If you’re planning to visit to view the exhibition, please join us for a conversation with David Garrard Lowe, “Lost Chicago”—The Past, Present, and Future of Historic Preservation, in the Morton Auditorium at 6:00 on May 24. Lowe will be joined by author and former Art Institute of Chicago curator John Zukowsky; Founding Partner and Design Principal of the architecture, interiors, and urban planning firm UrbanWorks, Patricia Saldaña Natke FAIA; and School of the Art Institute professor and former director of research for the city’s Department of Planning and Development Historic Preservation Division, Terry Tatum, for a lively discussion on the history and future of historic preservation in Chicago’s rich architectural environment. He will also discuss his landmark book Lost Chicago, and his recent gift to the Ryerson and Burnham Libraries.

Viewers enjoying the exhibition in the Ryerson & Burnham Libraries,  photo by Autumn Mather.
Viewers enjoying the exhibition in the Ryerson & Burnham Libraries,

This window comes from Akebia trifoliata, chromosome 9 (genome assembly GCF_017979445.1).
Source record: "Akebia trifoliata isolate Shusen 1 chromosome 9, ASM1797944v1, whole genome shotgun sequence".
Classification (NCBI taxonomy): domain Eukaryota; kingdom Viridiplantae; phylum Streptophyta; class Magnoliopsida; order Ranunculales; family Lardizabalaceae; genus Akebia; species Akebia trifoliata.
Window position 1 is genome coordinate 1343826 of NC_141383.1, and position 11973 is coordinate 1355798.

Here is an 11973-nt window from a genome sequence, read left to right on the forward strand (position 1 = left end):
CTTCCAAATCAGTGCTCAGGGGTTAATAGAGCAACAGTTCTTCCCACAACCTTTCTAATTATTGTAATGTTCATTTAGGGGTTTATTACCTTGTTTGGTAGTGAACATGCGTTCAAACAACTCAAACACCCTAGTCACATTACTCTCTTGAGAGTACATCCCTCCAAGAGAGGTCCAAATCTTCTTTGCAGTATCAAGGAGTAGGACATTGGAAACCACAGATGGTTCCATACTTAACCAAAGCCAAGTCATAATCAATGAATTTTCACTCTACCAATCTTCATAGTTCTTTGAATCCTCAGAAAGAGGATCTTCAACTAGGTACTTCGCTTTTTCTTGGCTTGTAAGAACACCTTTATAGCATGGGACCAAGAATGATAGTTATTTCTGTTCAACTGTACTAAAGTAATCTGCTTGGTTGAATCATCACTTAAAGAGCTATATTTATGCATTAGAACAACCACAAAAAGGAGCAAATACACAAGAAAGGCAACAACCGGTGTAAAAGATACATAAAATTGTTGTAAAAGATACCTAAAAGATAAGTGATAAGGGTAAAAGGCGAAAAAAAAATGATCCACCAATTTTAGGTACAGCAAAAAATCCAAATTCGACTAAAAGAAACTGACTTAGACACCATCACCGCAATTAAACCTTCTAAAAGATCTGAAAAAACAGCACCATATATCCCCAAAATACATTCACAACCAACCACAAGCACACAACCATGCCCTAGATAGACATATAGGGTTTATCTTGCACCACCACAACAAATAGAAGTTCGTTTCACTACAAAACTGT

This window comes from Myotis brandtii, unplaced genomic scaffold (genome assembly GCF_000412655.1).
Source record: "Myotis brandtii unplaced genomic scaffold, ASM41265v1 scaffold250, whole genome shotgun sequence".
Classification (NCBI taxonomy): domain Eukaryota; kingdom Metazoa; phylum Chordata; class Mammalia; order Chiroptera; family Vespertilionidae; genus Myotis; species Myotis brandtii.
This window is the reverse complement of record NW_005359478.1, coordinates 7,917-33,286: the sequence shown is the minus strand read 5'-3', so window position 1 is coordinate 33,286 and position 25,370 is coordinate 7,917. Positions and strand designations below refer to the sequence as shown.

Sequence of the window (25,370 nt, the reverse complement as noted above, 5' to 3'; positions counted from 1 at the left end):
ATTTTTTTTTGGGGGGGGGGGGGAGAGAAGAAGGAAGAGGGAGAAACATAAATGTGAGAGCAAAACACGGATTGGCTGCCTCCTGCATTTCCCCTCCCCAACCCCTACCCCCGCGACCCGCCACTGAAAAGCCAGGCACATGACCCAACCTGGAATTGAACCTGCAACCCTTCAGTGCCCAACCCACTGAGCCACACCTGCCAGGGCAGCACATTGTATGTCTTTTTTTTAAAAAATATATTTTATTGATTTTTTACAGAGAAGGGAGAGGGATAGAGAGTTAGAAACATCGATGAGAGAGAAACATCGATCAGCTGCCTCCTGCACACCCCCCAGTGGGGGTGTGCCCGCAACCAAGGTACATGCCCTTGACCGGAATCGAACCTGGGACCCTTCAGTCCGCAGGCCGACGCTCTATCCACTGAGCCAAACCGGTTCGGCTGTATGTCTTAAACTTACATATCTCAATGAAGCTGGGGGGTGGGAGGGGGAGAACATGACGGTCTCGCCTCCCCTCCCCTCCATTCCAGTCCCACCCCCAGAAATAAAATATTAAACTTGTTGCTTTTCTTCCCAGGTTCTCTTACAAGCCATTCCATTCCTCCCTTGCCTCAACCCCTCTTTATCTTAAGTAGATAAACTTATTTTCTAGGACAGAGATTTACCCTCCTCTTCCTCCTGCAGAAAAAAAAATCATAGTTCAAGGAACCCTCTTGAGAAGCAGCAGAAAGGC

photo by Autumn Mather.

 

Building for Tomorrow: Collaborative Development of Sustainable Infrastructure for Architectural and Design Documentation

Ann Baird Whiteside
Frances Loeb Library, Harvard GSD

Since the introduction of Computer Aided Design (CAD) software in the 1960s, industries that design and develop our built environment have been moving from pencil and paper to computers and digital files. The earliest adopters of the new technology were industries like aerospace and automotive, and since then the fields of architecture and design have been enthusiastic adopters. CAD has allowed architects to take previously unimaginable risks in their designs, and to experiment with new forms and materials without the need of building prototypes or performing expensive structural analyses until much later in the process.

Architectural museums and archives are faced with a rapidly growing need to preserve digital information and are grappling with the need for technological tools, technical expertise in digital preservation, AutoCAD expertise, archival expertise, and the need for repositories that can preserve and disseminate the archived data.